Apart from letter writing, a regular chunk of my time is now taken up with the Ask a Philosopher service on the Pathways web site. The last completed 20th page of Questions and Answers ran to over 60,000 words. Every two weeks I post between ten and twenty thousand words submitted by our panel of philosophy teachers and graduates. In the early days, I answered all the questions myself, but soon found myself out of my depth coping with the sheer volume of requests.

The Philosophy Pathways newsletter appears every two weeks and is sent out to over 700 addresses all over the world. I have been fortunate to receive some outstanding articles in recent months, including papers by Richard Schain in the USA, Dmitry Olshansky in the Russian Federation, Hubertus Fremerey in Germany and Daoud Khashaba in Egypt.

Occasionally, I get asked to write articles myself. One of the most interesting recent assignments was an essay on the philosophy of time travel to accompany a new edition of David Gerrold's 70's sci-fi classic The Man Who Folded Himself. Researching and writing the article was a joyful experience. I have always been a fan of science fiction. For six weeks, I lived and breathed the physics and metaphysics of time.


But there is trouble in Paradise. Earlier this month, I was rocked to receive the following e-mail from a Pathways inquirer:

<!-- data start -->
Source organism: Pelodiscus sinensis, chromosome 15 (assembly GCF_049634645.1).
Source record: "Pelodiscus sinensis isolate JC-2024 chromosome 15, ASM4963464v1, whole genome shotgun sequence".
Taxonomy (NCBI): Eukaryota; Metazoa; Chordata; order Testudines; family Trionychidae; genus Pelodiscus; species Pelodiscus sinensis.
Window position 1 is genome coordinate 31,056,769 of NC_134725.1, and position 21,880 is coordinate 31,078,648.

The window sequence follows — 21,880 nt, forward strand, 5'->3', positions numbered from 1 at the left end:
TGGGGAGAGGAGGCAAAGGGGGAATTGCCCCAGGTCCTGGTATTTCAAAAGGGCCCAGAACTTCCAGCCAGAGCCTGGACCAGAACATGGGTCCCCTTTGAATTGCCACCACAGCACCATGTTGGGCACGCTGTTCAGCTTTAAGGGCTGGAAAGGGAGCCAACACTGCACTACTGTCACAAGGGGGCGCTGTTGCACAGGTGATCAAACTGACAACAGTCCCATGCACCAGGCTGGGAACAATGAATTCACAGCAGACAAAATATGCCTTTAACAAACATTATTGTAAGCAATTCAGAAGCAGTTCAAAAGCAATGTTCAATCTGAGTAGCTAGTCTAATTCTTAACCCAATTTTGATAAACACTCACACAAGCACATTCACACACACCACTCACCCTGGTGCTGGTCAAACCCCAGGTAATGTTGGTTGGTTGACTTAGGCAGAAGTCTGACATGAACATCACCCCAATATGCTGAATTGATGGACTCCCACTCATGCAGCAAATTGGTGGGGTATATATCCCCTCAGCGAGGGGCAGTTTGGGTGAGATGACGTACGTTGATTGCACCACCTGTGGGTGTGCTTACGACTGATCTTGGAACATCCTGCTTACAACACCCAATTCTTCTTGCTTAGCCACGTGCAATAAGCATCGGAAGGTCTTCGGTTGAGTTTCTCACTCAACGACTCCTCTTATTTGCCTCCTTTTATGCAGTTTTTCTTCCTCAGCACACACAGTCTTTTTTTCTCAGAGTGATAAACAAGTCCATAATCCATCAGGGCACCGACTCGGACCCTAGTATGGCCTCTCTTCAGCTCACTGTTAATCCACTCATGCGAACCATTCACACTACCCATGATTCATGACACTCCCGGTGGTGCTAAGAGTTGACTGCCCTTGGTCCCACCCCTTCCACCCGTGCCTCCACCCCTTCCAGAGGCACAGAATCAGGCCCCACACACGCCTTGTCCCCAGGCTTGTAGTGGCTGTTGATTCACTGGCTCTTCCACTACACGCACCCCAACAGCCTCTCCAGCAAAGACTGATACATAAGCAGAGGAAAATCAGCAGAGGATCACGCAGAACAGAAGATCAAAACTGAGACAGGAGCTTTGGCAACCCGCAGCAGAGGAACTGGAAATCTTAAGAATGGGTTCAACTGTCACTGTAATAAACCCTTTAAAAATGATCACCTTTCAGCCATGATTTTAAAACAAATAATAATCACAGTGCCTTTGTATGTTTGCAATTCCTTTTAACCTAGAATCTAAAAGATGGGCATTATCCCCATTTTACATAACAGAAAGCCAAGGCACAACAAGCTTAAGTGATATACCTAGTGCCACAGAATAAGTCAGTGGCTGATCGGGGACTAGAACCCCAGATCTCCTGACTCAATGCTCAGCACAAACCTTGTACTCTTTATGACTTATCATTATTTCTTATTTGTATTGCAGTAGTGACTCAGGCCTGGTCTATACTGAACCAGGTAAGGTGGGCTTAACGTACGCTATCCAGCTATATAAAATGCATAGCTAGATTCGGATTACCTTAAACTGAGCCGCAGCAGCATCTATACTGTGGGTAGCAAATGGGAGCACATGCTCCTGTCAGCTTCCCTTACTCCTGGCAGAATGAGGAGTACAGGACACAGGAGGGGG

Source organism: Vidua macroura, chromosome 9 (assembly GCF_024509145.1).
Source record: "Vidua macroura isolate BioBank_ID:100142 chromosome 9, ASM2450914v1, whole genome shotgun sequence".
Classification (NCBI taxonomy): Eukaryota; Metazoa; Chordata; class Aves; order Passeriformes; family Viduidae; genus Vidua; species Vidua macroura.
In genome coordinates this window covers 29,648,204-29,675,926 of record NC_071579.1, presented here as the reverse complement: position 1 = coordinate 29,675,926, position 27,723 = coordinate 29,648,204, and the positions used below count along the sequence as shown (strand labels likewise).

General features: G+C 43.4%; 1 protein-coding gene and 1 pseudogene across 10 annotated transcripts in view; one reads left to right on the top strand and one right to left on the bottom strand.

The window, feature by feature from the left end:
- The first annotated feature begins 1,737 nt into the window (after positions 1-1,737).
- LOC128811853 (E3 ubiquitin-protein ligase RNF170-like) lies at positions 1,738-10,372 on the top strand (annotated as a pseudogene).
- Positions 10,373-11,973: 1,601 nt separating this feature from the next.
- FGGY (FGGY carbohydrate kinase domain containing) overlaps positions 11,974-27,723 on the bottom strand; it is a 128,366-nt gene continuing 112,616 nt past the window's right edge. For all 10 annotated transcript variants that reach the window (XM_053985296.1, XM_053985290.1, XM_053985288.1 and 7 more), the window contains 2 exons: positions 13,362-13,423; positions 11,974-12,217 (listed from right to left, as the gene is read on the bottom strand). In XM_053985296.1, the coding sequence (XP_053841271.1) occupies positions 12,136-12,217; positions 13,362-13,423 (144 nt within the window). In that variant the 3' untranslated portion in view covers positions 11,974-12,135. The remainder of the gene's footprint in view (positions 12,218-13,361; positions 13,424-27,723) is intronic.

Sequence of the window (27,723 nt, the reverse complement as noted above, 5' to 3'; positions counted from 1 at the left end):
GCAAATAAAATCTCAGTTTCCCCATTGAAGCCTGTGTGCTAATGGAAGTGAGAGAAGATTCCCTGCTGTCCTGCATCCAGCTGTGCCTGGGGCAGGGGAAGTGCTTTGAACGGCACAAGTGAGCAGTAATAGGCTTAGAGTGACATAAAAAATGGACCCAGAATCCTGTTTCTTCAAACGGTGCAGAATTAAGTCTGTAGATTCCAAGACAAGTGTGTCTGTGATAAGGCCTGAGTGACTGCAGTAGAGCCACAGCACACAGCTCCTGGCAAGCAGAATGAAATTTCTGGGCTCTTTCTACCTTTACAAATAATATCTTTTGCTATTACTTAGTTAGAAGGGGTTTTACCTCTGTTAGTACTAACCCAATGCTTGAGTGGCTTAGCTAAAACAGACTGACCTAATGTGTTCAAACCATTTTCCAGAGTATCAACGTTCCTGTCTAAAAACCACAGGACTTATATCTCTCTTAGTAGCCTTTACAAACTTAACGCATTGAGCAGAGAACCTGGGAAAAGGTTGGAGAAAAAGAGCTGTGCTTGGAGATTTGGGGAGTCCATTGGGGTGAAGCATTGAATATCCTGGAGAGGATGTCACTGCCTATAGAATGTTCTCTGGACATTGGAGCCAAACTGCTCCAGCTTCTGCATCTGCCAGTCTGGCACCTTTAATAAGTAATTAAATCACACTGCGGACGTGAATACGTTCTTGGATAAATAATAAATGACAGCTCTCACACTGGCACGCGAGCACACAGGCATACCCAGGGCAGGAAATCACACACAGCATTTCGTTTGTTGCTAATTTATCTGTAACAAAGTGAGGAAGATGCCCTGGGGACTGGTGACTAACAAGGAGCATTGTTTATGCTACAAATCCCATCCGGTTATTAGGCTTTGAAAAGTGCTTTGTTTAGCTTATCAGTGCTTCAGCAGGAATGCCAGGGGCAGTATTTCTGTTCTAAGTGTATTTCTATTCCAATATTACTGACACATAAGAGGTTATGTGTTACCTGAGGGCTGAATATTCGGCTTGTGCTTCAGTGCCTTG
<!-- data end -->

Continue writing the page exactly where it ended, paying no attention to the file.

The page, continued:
Thank you for returning my e-mail. At last I have been able to get through to someone about this subject. I am not taking the piss here, I am dead serious. You do a lot of shitty work, messing around writing websites, trying to get some-kind of organization going. Has anyone really read your book? Am I being e-gnorant here? What good did all that work get you in the end?

I wrote back, 'Thanks for the reality check.' And it certainly was. I am still getting over the after shock. I think of the massive amount of time I have devoted to building up and promoting the Pathways web sites — which now run to millions of words, a maze of hypertext strung across the Internet. Every minute, hour, day, month that I have spent developing the web sites is a minute, hour, day, month when I have not been doing philosophy. Years of my life. What was the point, after all?